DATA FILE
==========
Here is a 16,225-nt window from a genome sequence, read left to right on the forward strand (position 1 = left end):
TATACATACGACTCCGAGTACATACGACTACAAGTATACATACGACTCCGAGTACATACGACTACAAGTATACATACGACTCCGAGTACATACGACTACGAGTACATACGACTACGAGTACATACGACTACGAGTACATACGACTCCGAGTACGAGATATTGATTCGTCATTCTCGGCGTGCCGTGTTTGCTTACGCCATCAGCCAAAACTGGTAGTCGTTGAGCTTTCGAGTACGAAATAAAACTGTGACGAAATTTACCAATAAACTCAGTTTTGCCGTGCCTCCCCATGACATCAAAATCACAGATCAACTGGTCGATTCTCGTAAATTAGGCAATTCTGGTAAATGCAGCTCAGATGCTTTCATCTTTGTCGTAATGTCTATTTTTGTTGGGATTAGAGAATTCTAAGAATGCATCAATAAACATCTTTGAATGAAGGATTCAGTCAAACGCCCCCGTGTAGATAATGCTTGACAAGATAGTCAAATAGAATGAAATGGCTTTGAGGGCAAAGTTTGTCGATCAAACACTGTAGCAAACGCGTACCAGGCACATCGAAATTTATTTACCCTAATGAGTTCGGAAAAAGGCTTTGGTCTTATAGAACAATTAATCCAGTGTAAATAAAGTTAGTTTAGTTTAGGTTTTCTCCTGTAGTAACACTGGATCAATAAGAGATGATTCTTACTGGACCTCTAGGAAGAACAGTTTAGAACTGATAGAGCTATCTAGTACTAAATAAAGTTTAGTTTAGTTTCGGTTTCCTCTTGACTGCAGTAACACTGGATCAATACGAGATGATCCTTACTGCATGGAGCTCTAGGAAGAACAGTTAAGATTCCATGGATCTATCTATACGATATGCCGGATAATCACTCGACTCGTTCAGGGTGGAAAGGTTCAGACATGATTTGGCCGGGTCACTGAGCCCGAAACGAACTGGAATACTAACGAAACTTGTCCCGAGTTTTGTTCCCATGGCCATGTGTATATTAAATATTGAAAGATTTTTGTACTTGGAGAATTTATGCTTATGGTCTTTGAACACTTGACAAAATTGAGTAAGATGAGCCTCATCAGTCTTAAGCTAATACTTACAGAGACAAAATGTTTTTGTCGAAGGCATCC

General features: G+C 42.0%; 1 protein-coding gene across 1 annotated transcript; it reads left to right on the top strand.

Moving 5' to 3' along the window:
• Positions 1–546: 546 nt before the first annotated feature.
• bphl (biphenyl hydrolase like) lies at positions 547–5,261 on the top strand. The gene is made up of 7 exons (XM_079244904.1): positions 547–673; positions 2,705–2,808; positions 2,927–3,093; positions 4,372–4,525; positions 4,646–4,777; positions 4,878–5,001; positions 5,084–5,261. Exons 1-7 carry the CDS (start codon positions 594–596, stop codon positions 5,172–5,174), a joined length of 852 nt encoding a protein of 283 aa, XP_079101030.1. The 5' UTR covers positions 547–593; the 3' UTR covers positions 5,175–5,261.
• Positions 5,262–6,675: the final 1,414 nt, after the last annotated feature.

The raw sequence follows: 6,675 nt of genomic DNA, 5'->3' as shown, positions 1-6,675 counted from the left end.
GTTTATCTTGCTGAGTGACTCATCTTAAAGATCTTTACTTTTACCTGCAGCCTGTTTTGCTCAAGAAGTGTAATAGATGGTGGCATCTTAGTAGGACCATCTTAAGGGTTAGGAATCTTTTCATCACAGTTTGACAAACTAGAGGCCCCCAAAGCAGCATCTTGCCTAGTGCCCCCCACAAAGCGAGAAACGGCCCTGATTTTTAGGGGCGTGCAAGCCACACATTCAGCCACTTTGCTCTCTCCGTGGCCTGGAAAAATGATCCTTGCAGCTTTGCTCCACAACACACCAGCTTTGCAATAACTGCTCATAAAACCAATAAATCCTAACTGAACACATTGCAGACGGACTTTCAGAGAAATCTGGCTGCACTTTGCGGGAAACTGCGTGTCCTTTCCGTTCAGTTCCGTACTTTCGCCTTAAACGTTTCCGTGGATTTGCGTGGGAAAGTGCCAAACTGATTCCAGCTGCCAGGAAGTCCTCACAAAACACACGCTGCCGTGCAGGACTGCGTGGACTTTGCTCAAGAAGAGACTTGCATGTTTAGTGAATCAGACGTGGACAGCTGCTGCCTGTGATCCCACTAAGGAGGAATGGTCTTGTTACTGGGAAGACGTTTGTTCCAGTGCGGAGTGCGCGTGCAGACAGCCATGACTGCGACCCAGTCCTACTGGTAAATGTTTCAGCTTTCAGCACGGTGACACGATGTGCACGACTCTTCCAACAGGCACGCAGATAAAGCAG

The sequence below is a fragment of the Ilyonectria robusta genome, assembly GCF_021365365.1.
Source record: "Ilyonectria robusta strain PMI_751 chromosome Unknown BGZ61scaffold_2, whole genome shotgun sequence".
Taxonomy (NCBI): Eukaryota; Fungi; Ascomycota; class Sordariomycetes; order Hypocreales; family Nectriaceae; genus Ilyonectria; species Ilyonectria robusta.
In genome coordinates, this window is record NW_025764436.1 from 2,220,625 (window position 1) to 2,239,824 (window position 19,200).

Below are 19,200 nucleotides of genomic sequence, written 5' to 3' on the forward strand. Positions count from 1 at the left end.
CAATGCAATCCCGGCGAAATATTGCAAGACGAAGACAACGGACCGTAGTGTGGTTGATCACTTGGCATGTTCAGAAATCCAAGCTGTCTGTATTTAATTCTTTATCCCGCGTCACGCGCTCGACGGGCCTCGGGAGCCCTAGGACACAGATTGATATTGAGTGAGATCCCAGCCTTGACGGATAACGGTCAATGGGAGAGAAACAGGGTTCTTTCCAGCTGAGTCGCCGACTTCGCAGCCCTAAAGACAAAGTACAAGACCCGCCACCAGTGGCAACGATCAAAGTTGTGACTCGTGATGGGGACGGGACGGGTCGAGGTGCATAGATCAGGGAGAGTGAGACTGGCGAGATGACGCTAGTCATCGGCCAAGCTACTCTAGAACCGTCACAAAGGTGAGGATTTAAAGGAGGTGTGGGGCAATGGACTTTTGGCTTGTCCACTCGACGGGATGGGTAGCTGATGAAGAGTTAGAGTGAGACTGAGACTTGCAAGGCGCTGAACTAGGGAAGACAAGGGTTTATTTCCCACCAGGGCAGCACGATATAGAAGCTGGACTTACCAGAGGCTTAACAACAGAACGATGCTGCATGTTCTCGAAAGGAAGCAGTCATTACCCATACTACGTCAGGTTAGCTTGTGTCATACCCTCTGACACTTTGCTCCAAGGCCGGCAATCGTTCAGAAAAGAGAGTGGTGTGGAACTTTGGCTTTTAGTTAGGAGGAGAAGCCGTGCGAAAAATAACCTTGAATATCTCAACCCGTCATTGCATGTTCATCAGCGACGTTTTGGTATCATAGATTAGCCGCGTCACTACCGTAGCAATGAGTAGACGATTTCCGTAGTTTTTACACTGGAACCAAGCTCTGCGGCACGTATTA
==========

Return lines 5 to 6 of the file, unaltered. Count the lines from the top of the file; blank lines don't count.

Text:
• Positions 1–546: 546 nt before the first annotated feature.
• bphl (biphenyl hydrolase like) lies at positions 547–5,261 on the top strand. The gene is made up of 7 exons (XM_079244904.1): positions 547–673; positions 2,705–2,808; positions 2,927–3,093; positions 4,372–4,525; positions 4,646–4,777; positions 4,878–5,001; positions 5,084–5,261. Exons 1-7 carry the CDS (start codon positions 594–596, stop codon positions 5,172–5,174), a joined length of 852 nt encoding a protein of 283 aa, XP_079101030.1. The 5' UTR covers positions 547–593; the 3' UTR covers positions 5,175–5,261.